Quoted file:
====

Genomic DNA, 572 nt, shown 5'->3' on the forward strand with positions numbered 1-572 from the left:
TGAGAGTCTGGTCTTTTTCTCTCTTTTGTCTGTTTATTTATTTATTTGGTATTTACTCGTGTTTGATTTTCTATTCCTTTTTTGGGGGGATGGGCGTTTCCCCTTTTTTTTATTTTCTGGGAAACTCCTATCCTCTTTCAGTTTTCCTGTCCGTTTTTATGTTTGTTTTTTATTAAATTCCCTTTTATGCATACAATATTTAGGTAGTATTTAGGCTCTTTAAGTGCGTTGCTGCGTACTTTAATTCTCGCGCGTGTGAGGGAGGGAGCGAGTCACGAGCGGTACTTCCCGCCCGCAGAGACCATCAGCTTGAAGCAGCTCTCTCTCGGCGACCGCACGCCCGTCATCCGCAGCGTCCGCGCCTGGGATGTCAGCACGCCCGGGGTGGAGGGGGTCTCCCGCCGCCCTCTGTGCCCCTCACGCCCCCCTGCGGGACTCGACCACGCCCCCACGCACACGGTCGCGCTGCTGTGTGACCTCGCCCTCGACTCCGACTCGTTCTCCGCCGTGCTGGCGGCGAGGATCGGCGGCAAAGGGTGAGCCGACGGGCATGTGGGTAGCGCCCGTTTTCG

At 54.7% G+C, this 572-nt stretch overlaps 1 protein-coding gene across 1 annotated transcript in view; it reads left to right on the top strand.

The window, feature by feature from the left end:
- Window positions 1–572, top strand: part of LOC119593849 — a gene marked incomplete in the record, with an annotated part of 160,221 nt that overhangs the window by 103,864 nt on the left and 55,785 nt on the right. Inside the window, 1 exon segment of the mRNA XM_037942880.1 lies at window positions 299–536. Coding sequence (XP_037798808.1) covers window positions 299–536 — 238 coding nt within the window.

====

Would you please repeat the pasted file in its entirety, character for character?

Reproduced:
Genomic DNA, 572 nt, shown 5'->3' on the forward strand with positions numbered 1-572 from the left:
TGAGAGTCTGGTCTTTTTCTCTCTTTTGTCTGTTTATTTATTTATTTGGTATTTACTCGTGTTTGATTTTCTATTCCTTTTTTGGGGGGATGGGCGTTTCCCCTTTTTTTTATTTTCTGGGAAACTCCTATCCTCTTTCAGTTTTCCTGTCCGTTTTTATGTTTGTTTTTTATTAAATTCCCTTTTATGCATACAATATTTAGGTAGTATTTAGGCTCTTTAAGTGCGTTGCTGCGTACTTTAATTCTCGCGCGTGTGAGGGAGGGAGCGAGTCACGAGCGGTACTTCCCGCCCGCAGAGACCATCAGCTTGAAGCAGCTCTCTCTCGGCGACCGCACGCCCGTCATCCGCAGCGTCCGCGCCTGGGATGTCAGCACGCCCGGGGTGGAGGGGGTCTCCCGCCGCCCTCTGTGCCCCTCACGCCCCCCTGCGGGACTCGACCACGCCCCCACGCACACGGTCGCGCTGCTGTGTGACCTCGCCCTCGACTCCGACTCGTTCTCCGCCGTGCTGGCGGCGAGGATCGGCGGCAAAGGGTGAGCCGACGGGCATGTGGGTAGCGCCCGTTTTCG

At 54.7% G+C, this 572-nt stretch overlaps 1 protein-coding gene across 1 annotated transcript in view; it reads left to right on the top strand.

The window, feature by feature from the left end:
- Window positions 1–572, top strand: part of LOC119593849 — a gene marked incomplete in the record, with an annotated part of 160,221 nt that overhangs the window by 103,864 nt on the left and 55,785 nt on the right. Inside the window, 1 exon segment of the mRNA XM_037942880.1 lies at window positions 299–536. Coding sequence (XP_037798808.1) covers window positions 299–536 — 238 coding nt within the window.